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PERSONAL TRAINING: RESISTANCE TRAINING – FREE VS FIXED

Hadyn Luke posted this on Friday 27th of April 2012 Hadyn Luke 27/04/2012

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PERSONAL TRAINING: RESISTANCE TRAINING – FREE VS FIXED

In todays fitness blog we will discuss the various equipment available to a personal trainer.  There’s a wide range of equipment available for personal trainers to use when planning exercise routines and one of the considerations is when to use fixed path resistance machines, cable machines and free weights.

Resistance machines are on a fixed path and will only allow someone to undertake a specific exercise moving through a set range of motion.

Cable machines are fixed machines that offer more control than free weights but give some of the training benefits of the instability of a free-weight exercise.

Free weights include dumbbells barbells, medicine balls and kettle bells and allow a client to develop a wider range of muscles and work more functionally.

A beginner will have less understanding of how to control their body and is likely to have poor technique, posture and proprioception. So if a personal trainer is starting out with a new, inexperienced client, they would tend to start with resistance machines and progress to cable machines and then free weights.

A resistance machine allows a trainer to run their client through a simple exercise in one set position, while being supported by the fixed position of the machine. In this controlled environment, the client is less likely to injure themselves and it’s easier for them to perform and feel they are achieving results, which in turn makes them more likely to adhere to the exercise regime that their personal trainer has developed for them.

Once the client has developed their technique and posture and improved their core strength and proprioception (so that their muscle spindles are feeding back better awareness of where their body parts are in relation to each other), they can move on to cable machines.

Cable machines have the advantage of allowing the personal trainer to take their client through a wider range of motion while still providing a certain amount of support. Once a client has progressed further, they can move on to using free weight exercises.

The benefits for those training using cable machines and free weights is that they will start to use stabilizing muscles (fixators) in addition to their larger muscles (prime movers and synergists). Lifting a dumbbell, for example, requires using the fixators around the shoulder joint as well as the agonist muscle, to stop the shoulder from wobbling and control the movement of the dumbbell.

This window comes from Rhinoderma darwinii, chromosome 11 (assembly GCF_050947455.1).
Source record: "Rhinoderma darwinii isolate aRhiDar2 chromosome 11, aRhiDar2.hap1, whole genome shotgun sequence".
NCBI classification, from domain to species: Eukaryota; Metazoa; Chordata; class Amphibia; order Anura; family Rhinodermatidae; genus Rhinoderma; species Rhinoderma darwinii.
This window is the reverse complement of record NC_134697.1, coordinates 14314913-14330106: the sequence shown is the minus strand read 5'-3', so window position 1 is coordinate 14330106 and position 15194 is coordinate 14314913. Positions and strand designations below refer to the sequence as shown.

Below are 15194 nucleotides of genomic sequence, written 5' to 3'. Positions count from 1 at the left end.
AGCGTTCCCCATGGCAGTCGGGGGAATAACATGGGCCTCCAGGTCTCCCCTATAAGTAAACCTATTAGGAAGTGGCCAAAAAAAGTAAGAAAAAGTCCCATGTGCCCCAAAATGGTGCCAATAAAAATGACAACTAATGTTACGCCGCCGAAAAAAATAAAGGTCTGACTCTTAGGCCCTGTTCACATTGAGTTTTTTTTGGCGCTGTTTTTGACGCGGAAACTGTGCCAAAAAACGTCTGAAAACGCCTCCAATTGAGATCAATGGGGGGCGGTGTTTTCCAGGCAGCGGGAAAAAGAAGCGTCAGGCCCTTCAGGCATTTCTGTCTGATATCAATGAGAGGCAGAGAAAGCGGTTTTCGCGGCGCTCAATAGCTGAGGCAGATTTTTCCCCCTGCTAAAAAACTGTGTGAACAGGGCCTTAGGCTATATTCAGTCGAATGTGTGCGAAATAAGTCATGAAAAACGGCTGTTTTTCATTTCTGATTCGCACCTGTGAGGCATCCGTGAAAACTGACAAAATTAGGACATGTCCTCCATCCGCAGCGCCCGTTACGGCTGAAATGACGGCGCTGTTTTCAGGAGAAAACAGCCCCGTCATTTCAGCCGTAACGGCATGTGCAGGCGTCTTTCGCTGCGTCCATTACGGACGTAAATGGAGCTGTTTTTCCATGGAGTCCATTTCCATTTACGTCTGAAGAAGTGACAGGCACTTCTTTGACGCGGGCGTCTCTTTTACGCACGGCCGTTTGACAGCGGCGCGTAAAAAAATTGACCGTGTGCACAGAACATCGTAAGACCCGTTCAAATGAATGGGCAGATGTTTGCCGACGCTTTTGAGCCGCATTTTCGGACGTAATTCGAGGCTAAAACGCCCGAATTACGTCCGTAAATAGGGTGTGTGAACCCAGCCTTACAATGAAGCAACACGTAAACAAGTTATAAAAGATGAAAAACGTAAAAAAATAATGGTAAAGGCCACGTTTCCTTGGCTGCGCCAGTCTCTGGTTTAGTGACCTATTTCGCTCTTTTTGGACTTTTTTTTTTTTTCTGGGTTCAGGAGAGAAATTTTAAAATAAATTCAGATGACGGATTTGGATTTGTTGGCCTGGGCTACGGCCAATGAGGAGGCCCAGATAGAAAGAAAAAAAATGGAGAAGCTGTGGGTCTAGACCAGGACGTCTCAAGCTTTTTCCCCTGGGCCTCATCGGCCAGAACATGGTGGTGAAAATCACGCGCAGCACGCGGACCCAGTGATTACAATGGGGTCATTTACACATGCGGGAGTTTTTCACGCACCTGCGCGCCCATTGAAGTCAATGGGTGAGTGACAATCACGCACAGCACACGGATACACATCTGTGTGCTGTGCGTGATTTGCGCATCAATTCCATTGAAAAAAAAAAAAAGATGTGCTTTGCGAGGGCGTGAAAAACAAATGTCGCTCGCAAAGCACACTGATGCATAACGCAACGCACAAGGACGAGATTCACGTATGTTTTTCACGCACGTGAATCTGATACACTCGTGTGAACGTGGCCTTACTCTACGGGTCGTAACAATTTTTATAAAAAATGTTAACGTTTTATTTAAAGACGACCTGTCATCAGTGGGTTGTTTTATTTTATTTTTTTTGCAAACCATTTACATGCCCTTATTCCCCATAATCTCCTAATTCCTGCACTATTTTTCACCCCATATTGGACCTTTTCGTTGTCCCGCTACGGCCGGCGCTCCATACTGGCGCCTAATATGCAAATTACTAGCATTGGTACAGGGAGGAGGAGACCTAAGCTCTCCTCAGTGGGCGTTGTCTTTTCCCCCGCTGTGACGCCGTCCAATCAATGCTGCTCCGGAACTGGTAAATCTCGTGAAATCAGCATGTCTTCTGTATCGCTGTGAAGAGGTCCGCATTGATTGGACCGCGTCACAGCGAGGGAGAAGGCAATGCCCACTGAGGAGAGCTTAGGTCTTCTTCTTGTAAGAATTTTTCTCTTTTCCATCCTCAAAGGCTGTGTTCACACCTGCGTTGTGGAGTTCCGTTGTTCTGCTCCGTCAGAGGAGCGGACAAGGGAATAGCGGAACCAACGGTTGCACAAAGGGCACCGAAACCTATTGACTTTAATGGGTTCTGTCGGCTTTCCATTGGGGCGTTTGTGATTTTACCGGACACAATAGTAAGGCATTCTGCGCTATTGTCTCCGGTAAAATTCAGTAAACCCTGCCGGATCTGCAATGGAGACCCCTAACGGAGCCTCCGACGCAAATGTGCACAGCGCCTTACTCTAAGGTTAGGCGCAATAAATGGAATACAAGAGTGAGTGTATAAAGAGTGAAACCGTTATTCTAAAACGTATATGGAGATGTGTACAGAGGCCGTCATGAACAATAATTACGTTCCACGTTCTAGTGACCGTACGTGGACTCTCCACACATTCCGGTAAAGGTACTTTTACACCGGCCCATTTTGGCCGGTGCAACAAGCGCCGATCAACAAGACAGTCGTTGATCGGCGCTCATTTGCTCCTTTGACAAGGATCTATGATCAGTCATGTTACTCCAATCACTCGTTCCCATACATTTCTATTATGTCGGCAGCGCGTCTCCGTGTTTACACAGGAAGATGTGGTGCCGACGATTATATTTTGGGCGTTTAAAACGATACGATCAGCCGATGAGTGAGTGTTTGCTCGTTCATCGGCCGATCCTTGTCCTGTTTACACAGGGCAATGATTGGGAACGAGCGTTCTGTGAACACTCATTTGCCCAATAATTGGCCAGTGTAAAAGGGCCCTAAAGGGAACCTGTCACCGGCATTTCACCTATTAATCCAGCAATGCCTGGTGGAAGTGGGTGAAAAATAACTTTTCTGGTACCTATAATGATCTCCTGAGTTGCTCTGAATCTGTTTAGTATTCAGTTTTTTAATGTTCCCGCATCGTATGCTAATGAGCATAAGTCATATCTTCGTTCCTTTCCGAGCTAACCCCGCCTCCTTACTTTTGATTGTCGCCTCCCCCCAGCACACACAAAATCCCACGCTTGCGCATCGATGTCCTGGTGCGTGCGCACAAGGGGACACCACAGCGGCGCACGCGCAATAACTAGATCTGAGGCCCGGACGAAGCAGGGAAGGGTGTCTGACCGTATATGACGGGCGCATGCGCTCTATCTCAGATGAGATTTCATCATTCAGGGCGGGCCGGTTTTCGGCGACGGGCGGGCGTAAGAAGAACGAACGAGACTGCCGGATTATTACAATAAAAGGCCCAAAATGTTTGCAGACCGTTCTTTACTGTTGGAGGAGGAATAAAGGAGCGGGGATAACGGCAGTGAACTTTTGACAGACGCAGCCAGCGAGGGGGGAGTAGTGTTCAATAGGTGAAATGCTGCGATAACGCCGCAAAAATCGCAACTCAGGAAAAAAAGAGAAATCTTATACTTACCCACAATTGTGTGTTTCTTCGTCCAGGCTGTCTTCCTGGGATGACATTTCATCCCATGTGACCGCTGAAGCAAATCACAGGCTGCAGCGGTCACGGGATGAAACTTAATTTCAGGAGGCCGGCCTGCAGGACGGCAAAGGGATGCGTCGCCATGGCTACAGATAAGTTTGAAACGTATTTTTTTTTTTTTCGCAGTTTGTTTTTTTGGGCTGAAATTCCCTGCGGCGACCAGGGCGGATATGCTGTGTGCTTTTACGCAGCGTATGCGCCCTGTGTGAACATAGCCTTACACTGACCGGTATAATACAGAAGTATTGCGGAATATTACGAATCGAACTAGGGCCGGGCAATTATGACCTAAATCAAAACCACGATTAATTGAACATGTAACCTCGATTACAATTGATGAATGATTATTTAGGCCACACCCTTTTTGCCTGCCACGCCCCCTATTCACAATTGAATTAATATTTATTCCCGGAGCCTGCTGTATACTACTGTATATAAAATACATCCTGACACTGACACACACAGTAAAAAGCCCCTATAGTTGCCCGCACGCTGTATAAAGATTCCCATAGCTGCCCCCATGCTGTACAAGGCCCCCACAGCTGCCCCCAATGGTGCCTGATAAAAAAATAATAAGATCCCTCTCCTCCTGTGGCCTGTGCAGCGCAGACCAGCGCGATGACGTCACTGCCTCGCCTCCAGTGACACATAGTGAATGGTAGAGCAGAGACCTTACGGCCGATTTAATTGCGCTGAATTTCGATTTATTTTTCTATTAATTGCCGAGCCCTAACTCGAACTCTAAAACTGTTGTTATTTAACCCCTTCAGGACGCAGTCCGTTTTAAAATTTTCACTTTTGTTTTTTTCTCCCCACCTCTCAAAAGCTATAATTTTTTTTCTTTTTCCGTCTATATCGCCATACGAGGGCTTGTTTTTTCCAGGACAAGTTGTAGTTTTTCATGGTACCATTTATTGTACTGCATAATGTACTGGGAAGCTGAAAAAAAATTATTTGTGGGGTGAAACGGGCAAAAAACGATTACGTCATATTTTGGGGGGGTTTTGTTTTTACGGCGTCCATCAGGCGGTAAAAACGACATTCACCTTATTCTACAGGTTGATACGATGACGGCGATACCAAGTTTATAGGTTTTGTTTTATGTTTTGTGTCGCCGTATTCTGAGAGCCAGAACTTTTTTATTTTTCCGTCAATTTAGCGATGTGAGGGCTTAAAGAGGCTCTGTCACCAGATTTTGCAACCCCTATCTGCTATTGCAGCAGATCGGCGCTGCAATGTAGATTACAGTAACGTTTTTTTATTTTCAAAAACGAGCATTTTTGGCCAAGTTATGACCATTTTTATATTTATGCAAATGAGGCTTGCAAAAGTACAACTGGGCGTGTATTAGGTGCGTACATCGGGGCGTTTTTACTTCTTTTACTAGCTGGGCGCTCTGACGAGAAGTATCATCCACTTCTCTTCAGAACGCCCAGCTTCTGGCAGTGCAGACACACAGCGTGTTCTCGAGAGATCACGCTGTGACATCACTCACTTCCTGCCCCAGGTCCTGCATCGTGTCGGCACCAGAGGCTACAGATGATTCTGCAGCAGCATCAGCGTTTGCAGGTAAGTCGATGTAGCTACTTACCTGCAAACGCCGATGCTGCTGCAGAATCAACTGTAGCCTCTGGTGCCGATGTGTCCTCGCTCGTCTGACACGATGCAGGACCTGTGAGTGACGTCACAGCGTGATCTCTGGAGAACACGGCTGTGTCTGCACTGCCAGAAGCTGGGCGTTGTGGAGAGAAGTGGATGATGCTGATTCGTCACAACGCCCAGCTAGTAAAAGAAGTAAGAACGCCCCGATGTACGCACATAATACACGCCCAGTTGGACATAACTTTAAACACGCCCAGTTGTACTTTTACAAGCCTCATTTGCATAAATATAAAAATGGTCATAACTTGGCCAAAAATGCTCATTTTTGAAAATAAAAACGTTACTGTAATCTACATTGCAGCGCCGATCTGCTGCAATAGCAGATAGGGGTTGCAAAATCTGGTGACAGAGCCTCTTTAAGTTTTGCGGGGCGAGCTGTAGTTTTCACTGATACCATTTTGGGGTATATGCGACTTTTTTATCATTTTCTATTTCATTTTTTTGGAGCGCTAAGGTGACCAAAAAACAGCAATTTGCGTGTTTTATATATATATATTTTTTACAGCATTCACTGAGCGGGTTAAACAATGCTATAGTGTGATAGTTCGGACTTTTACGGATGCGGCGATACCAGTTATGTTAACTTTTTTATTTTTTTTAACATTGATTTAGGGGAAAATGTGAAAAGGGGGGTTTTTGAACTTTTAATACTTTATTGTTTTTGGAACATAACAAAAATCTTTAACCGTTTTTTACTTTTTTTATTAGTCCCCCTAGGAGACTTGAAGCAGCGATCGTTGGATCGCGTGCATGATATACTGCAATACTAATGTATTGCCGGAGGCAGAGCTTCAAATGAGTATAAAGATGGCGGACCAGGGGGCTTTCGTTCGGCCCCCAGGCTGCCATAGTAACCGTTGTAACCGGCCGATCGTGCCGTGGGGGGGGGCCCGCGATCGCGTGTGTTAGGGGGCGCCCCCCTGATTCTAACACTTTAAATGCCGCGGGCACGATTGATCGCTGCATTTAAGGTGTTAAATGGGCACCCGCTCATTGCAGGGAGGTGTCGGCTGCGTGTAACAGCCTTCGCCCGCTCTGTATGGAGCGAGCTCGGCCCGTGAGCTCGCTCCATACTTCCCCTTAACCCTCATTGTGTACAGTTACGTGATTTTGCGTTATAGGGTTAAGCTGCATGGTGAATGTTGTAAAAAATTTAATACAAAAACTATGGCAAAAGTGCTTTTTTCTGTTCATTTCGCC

An example of this in a dumbbell single arm row exercise would be:

Prime Mover – Latissimus Dorsi

Synergist – Trapezius and Rhomboids, Rear Deltoid, Biceps Brachii

Fixators – Erector Spinae, Rectus Abdominis, TVA, Obliques, Infraspinatus, Supraspinatus, Subscapularis, Teres Minor

*additional muscles could also be included.

In time, a personal trainer will be able to devise programmes that allow their client to progress to using more of these fixator muscles, which will improve their posture, strength and core stability and make injury less likely. Developing core strength is key, as without this the client will not be able to engage their muscles and maintain their posture to train successfully with free weights and avoid injury.

A resistance machine such as a leg press will require a client to use their quads, hamstrings, glutes to push against the weight. It will also allow them to lift a larger weight than, say, in a free weight squat. However, as a good personal trainer will advise, a squat requires the use of additional muscles such as leg fixators and trunk muscles, which means they will be burning more energy, increasing their core strength and developing better co-ordination, which a personal trainer might argue is more beneficial for the client.

Free weights and cable machines are linked to functional training: they replicate or simulate movement patterns that an individual would follow in everyday life, anything from sitting down and getting up from a chair to picking up a child or heavy shopping. This can avoid day-to-day injuries and help performance in other areas, such as competitive sports.

A good personal trainer course will also cover how a personal trainer can progress a client on to working with even more instability, by using equipment such as Swiss balls, stability discs and bosu boards to further improve technique and strength.

We hope you have enjoyed our latest fitness blog.  Please add your comments and responses below.  If you would like to find out more about resistance training using free and fixed weights or about personal trainer courses please visit our Level 3 Personal Trainer Certificate webpage.

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